EEOC permits “integrity tests” during hiring process
The Equal Employment Opportunity Commission (EEOC) recently issued an Informal Discussion Letter approving the practice of using “integrity tests” in hiring. While the letter isn’t legally binding, it can provide guidance on EEOC policy.
The letter describes an employer’s “integrity tests” as a series of questions used in the hiring process. In particular the questions involved: (1) Attitudes about taking an employer’s property without permission; and (2) An applicant’s current use of illegal drugs.
The EEOC previously had provided enforcement guidance regarding asking applicants about arrest and conviction records. It cautioned that applying uniform or blanket criminal history exclusions could violate Title VII of the Civil Rights Act. However, in this letter, the EEOC stated that the questions at issue were acceptable because they concerned only current illegal activity.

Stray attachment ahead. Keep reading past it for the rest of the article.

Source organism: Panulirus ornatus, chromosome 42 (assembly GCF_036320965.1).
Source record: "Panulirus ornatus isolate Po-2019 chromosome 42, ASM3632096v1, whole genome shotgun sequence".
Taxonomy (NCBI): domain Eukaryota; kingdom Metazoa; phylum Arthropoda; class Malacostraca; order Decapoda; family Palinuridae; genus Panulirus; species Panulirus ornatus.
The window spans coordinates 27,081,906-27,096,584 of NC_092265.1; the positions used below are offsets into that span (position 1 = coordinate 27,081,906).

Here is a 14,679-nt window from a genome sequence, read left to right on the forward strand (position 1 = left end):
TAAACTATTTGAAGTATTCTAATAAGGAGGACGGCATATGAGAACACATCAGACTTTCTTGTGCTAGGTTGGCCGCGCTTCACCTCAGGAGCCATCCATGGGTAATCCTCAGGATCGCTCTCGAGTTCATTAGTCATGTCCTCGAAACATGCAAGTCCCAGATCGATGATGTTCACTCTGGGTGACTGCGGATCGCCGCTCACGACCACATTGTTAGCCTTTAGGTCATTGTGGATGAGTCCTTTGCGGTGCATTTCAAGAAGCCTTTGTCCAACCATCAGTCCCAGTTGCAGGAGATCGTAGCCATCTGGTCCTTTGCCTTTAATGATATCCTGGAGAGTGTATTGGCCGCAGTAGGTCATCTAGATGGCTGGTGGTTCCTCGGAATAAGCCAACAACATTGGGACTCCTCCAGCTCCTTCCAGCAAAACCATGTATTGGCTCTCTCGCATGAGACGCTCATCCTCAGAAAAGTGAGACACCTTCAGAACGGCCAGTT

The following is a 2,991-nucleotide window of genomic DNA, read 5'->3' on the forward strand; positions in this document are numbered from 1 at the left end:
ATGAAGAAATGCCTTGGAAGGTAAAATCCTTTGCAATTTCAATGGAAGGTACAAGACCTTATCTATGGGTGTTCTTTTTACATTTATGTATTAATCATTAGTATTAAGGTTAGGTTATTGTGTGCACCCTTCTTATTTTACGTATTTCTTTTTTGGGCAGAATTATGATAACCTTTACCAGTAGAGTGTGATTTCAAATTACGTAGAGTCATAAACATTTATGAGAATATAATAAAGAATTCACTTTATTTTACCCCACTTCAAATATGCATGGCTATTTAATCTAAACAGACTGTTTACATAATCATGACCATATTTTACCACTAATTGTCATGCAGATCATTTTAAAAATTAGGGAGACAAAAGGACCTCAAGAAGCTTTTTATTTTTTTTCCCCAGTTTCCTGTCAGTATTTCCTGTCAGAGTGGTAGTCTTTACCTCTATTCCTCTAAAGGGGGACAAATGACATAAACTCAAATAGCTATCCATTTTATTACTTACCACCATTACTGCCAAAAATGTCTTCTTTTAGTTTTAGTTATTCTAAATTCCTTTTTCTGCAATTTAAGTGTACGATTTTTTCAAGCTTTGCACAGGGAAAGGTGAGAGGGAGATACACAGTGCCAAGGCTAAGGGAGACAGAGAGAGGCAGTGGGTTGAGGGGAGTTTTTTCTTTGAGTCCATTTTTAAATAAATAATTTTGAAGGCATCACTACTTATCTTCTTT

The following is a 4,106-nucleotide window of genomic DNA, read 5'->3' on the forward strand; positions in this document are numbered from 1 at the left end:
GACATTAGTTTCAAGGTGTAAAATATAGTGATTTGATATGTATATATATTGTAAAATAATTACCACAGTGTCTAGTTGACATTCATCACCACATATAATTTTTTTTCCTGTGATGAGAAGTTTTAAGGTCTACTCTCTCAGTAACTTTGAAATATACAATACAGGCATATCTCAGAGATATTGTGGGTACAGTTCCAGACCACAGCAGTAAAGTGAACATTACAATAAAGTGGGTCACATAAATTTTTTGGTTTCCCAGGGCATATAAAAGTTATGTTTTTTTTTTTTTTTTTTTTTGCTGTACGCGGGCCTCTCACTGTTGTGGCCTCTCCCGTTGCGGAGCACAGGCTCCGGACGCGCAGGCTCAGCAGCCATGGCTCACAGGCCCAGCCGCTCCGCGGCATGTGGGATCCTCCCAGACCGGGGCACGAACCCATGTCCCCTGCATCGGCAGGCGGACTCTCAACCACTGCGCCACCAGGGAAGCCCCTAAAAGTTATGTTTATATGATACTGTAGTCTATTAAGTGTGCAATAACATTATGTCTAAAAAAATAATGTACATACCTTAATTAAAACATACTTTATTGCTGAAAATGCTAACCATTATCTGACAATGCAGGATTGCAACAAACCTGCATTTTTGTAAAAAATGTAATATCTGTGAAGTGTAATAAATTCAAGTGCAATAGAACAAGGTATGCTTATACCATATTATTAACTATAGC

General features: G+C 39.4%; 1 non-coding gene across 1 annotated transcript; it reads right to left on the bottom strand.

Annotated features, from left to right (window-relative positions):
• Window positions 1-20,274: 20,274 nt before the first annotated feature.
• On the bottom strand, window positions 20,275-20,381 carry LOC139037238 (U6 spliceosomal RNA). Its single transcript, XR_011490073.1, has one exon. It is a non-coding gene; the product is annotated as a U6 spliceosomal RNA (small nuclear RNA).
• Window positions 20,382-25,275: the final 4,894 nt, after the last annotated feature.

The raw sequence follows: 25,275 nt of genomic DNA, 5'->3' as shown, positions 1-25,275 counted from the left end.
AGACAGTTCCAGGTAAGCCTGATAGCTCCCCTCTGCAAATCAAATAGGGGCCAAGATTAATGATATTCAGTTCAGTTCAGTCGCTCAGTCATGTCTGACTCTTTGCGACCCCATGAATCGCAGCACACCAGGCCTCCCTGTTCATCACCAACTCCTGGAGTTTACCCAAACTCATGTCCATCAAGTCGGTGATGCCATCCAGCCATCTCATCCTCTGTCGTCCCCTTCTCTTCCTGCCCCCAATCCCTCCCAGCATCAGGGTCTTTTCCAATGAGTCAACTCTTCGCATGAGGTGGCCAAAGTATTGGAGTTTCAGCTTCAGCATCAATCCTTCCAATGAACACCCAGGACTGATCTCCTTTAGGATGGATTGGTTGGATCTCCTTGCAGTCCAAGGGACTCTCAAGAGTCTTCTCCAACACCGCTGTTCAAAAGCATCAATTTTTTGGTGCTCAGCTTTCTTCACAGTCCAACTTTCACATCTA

The Americans with Disabilities Act (ADA) protects drug addicts from discrimination, as long as they aren’t currently using illegal drugs. Here again, the employer’s questions were okay because they only inquired about current drug use. It is important to remember that questions about an applicant’s status as a recovered addict violate the ADA.
See Vigilant’s Legal Guide, “Arrest of an Off-Duty Employee: What to Do” (3265) for more information regarding the use of criminal background questions in hiring and ADA protections for recovered addicts.